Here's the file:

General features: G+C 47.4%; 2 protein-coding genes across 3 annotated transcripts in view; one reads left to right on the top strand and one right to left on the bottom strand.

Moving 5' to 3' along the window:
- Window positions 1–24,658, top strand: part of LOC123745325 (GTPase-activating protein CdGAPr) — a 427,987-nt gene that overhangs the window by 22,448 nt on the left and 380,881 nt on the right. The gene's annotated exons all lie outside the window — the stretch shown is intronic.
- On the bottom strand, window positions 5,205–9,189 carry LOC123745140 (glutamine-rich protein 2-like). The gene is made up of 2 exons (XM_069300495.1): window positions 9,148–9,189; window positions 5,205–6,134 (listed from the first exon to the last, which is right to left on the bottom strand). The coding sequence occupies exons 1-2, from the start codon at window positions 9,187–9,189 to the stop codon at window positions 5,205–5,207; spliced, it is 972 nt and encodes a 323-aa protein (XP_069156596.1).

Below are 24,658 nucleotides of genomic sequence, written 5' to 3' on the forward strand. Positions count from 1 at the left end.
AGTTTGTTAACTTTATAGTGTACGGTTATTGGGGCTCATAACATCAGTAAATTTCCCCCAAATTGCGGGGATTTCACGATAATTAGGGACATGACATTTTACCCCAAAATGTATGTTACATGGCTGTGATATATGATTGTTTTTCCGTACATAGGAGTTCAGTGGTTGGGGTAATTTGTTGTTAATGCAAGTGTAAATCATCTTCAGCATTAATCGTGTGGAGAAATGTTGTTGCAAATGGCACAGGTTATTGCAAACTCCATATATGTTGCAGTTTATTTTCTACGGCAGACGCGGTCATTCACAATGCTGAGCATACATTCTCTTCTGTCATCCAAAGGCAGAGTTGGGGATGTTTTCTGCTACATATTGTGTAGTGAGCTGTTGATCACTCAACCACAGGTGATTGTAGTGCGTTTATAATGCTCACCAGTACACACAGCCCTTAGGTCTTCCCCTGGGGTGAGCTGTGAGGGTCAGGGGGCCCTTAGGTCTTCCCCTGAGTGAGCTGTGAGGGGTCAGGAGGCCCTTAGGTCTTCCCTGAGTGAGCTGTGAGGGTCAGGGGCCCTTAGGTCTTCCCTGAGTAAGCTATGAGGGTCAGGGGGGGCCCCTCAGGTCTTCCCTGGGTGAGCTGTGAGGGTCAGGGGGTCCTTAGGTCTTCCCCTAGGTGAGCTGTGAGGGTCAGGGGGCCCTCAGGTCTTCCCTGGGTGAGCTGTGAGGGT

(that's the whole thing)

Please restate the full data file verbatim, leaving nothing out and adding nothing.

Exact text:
General features: G+C 47.4%; 2 protein-coding genes across 3 annotated transcripts in view; one reads left to right on the top strand and one right to left on the bottom strand.

Moving 5' to 3' along the window:
- Window positions 1–24,658, top strand: part of LOC123745325 (GTPase-activating protein CdGAPr) — a 427,987-nt gene that overhangs the window by 22,448 nt on the left and 380,881 nt on the right. The gene's annotated exons all lie outside the window — the stretch shown is intronic.
- On the bottom strand, window positions 5,205–9,189 carry LOC123745140 (glutamine-rich protein 2-like). The gene is made up of 2 exons (XM_069300495.1): window positions 9,148–9,189; window positions 5,205–6,134 (listed from the first exon to the last, which is right to left on the bottom strand). The coding sequence occupies exons 1-2, from the start codon at window positions 9,187–9,189 to the stop codon at window positions 5,205–5,207; spliced, it is 972 nt and encodes a 323-aa protein (XP_069156596.1).

Below are 24,658 nucleotides of genomic sequence, written 5' to 3' on the forward strand. Positions count from 1 at the left end.
AGTTTGTTAACTTTATAGTGTACGGTTATTGGGGCTCATAACATCAGTAAATTTCCCCCAAATTGCGGGGATTTCACGATAATTAGGGACATGACATTTTACCCCAAAATGTATGTTACATGGCTGTGATATATGATTGTTTTTCCGTACATAGGAGTTCAGTGGTTGGGGTAATTTGTTGTTAATGCAAGTGTAAATCATCTTCAGCATTAATCGTGTGGAGAAATGTTGTTGCAAATGGCACAGGTTATTGCAAACTCCATATATGTTGCAGTTTATTTTCTACGGCAGACGCGGTCATTCACAATGCTGAGCATACATTCTCTTCTGTCATCCAAAGGCAGAGTTGGGGATGTTTTCTGCTACATATTGTGTAGTGAGCTGTTGATCACTCAACCACAGGTGATTGTAGTGCGTTTATAATGCTCACCAGTACACACAGCCCTTAGGTCTTCCCCTGGGGTGAGCTGTGAGGGTCAGGGGGCCCTTAGGTCTTCCCCTGAGTGAGCTGTGAGGGGTCAGGAGGCCCTTAGGTCTTCCCTGAGTGAGCTGTGAGGGTCAGGGGCCCTTAGGTCTTCCCTGAGTAAGCTATGAGGGTCAGGGGGGGCCCCTCAGGTCTTCCCTGGGTGAGCTGTGAGGGTCAGGGGGTCCTTAGGTCTTCCCCTAGGTGAGCTGTGAGGGTCAGGGGGCCCTCAGGTCTTCCCTGGGTGAGCTGTGAGGGT